Before you plead guilty, a judge must first warn or “admonish” you about what your plea really means. The judge will ask if you understand the rights you are giving up, such as your right to a jury or to present evidence in your defense.
Under the new rules, the judge must clearly explain: 1) the maximum and minimum penalties for your crime; 2) that you are more likely to receive a higher sentence or consecutive sentences for any future conviction; 3) that your conviction may restrict where you can live, work or be present; and 4) that it may be more difficult to find a job or place to live, or to keep or obtain a license for a gun, car or occupation. The court can only accept your plea once you indicate that you understand these warnings and wish to move forward.
A guilty plea should be your last resort. Your attorney should review your case to determine if there is a better option. But if the evidence is overwhelming and the police acted lawfully, a guilty plea might be your only real choice. In that case, an attorney who is respected in the court house may help negotiate a more favorable plea agreement than you could on your own.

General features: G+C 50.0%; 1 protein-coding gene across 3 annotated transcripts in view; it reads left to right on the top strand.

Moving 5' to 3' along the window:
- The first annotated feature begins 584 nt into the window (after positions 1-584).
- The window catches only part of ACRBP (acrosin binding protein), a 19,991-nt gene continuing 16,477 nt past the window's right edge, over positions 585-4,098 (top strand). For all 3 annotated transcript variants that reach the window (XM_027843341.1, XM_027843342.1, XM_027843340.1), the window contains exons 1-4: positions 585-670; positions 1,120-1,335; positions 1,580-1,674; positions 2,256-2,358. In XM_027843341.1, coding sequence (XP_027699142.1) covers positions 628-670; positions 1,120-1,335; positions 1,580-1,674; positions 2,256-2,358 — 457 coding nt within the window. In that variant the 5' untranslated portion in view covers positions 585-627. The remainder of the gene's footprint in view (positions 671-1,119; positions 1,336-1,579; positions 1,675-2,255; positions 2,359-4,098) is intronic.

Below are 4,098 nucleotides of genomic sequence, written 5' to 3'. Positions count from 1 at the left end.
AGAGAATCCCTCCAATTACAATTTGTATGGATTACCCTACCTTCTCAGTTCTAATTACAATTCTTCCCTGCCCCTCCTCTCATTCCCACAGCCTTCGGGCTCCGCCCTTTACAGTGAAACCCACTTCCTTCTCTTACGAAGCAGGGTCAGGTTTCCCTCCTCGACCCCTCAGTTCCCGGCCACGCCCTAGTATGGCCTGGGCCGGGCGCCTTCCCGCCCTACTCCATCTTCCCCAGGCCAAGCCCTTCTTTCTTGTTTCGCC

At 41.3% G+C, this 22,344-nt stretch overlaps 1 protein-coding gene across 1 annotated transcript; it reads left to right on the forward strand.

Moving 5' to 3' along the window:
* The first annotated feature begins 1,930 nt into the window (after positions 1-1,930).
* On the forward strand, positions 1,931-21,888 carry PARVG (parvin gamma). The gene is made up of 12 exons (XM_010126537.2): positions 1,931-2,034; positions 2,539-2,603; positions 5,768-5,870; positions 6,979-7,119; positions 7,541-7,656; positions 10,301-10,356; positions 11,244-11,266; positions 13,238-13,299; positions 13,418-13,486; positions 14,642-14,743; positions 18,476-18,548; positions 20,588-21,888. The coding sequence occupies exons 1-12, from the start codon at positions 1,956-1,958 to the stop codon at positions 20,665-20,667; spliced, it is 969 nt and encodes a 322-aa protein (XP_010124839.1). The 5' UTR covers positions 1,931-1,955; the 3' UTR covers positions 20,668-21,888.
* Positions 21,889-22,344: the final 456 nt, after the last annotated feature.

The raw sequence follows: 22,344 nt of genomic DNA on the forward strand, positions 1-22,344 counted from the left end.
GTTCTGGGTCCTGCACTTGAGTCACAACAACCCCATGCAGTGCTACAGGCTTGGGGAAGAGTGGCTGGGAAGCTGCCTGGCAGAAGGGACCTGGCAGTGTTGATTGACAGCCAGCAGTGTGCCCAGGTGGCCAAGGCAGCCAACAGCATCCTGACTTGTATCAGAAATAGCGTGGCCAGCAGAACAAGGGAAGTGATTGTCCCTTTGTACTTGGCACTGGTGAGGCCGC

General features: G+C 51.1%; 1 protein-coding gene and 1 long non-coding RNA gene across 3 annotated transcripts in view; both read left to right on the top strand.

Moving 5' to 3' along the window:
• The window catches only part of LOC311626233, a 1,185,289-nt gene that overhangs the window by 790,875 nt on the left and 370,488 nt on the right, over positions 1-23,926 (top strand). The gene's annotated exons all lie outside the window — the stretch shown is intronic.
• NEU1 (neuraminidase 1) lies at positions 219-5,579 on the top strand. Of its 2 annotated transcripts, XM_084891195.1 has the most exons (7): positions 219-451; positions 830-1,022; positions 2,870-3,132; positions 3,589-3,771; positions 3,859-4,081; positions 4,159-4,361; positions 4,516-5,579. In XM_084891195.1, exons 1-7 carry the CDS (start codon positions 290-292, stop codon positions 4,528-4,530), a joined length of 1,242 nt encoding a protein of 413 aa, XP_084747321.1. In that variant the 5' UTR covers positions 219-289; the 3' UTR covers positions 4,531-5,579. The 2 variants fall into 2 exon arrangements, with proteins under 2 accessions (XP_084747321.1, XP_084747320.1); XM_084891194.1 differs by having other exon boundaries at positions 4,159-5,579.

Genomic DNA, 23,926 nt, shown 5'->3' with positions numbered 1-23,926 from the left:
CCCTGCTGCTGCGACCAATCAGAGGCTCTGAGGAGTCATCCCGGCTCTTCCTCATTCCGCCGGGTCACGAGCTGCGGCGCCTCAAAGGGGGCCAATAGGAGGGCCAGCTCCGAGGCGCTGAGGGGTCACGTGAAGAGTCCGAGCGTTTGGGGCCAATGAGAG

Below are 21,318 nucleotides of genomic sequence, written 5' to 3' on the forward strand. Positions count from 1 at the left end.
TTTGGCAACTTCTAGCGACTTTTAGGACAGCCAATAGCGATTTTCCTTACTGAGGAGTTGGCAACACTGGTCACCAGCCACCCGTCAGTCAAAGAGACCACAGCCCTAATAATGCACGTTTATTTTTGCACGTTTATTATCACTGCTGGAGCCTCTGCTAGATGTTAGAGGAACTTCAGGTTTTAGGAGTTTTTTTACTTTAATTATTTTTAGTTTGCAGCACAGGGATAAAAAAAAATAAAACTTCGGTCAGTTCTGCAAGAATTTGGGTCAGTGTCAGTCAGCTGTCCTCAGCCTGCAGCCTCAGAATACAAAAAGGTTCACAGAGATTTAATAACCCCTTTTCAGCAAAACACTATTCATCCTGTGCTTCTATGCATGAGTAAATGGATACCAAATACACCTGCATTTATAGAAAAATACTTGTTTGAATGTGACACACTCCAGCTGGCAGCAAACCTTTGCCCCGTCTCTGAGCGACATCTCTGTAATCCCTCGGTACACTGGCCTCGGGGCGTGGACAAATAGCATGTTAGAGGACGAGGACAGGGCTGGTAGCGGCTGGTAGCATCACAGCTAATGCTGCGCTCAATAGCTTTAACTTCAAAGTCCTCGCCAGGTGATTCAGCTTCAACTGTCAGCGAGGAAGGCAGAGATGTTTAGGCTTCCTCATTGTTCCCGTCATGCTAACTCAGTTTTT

If you have questions about this or another related Illinois criminal or traffic matter, please contact Matt Keenan at 847-568-0160 or email email@example.com.
Source: Illinois Plea Statute.
(Besides Skokie, Matt Keenan also serves the communities of Arlington Heights, Chicago, Deerfield, Des Plaines, Evanston, Glenview, Morton Grove, Mount Prospect, Niles, Northbrook, Park Ridge, Rolling Meadows, Wilmette and Winnetka.)